Facebook Inc. Chief Executive Officer Mark Zuckerberg pushed his idea this week that Big Tech can self-police content by publishing reports and data on how well the industry removes objectionable posts. The problem is Facebook has a system in place already that’s done little to improve accountability, according to outside experts.

“Transparency can help hold the companies accountable as to what accuracy and effectiveness they’re achieving,” Zuckerberg told Congress on Thursday. Facebook wouldn’t have to change much if such a system was the industry norm, he added. “As a model, Facebook has been doing something to this effect for every quarter.”

Zuckerberg has pushed his proposal many times amid widening calls to make social media companies more responsible for the content users post. As tech platforms come under fire for an increase in harmful posts, from hate speech to threats of violence, U.S. lawmakers are debating how to reform Section 230 of the Communications Decency Act, which shields companies from liability for user-generated content.

]While a crackdown on Big Tech has been deliberated for years, the call for renewed action comes after social media companies were criticized for playing a part in spreading misinformation that fueled the Capitol riots in January and false claims about Covid-19. Thursday’s hearing brought Congress no closer to a legislative solution, giving Facebook an opportunity to influence the outcome.

“If one company does something, it at least allows the discussion to move forward,” said Jenny Lee, a partner at Arent Fox LLP who has represented technology clients on Section 230.

However, the self-reported numbers aren’t as transparent as they sound. Facebook, for instance, reported in February that more than 97 per cent of content categorized as hate speech was detected by its software before being reported by a user, and that it acted on 49% of bullying and harassing content on is main social network in the fourth quarter before it was flagged by users, up from 26 per cent in the third quarter. But the denominator of the equation is what Facebook’s AI took down -- not the total amount of harmful content. And Facebook doesn’t share how many people viewed the postings before they were removed, or how long they were up.

“It was a bit shocking and frustrating that Zuckerberg was mentioning that report as something that the industry should aspire to,” said Fadi Quran, campaigns director at Avaaz, which tracks misinformation and other harmful content on Facebook. When the social media company disclosed how much violent content it removes, “did they take it down within minutes or within days?” he added.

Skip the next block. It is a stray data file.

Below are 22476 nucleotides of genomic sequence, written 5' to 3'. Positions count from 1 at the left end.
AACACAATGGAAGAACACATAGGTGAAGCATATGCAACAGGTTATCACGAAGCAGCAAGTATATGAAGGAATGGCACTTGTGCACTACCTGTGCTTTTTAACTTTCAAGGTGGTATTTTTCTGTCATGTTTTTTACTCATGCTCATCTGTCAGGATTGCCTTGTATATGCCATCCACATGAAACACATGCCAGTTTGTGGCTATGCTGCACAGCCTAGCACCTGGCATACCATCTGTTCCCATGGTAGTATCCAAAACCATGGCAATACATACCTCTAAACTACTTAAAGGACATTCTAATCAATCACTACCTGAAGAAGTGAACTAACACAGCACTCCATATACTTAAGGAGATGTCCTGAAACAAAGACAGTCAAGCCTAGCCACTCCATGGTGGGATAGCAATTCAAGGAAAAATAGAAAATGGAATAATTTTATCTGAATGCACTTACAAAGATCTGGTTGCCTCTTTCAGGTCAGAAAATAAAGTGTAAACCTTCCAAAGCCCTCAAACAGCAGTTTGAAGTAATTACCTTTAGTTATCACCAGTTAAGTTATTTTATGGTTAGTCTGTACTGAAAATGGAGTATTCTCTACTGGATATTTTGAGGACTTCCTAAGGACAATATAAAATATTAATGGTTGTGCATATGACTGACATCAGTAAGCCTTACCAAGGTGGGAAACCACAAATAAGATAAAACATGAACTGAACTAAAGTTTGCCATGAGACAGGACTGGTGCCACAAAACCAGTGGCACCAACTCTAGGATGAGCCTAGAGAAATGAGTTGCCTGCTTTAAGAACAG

The report focuses on AI, which means it doesn’t disclose content that Facebook’s human users flag as a violation of policy, what share is removed once reported, or whether it reviews those reports at all.

A system like Facebook’s, which relies on machine learning, has significant flaws when applied broadly, according to Emma Llansó, a director at the Center for Democracy & Technology. “You really start increasing the risk that the automated systems are going to miss something by having false negatives, and have false positives where totally acceptable speech is taken down in error.”

The pitfalls of Facebook’s reliance on AI were outlined earlier this year by the company’s external oversight board, an independent panel that Facebook created to review its most contentious content decisions. The board recently overturned Instagram’s decision to remove an image raising awareness for breast cancer symptoms, even though breast cancer awareness was an allowed exception to the company’s nudity policy.

“The incorrect removal of this post indicates the lack of proper human oversight which raises human rights concerns,” the board wrote. “The detection and removal of this post was entirely automated.” The panel requested that users should be notified if their content was taken down by AI and given the option to have a human take a look at an appeal.

Facebook has said giving users that kind of option would be operationally difficult. Facebook’s services have more than 3 billion users, and about 15,000 content moderators, some of whom are working from home due to the pandemic -- and can’t look at the most sensitive content outside of the office for legal reasons.

The shortage of human staff, as well as the AI still in development, poses particular challenges for Facebook’s global network. “We need to build systems that handle this content in more than 150 languages,” Zuckerberg said Thursday. “And we need to do it quickly. And unfortunately, there are some mistakes in trying to do this quickly and effectively.”

The content transparency reports contain no data about about the languages or geography of the posts Facebook is enforcing its rules against. It also doesn’t say anything about misinformation -- another key area of concern for lawmakers.

“That transparency report gives almost zero transparency,” Quran said.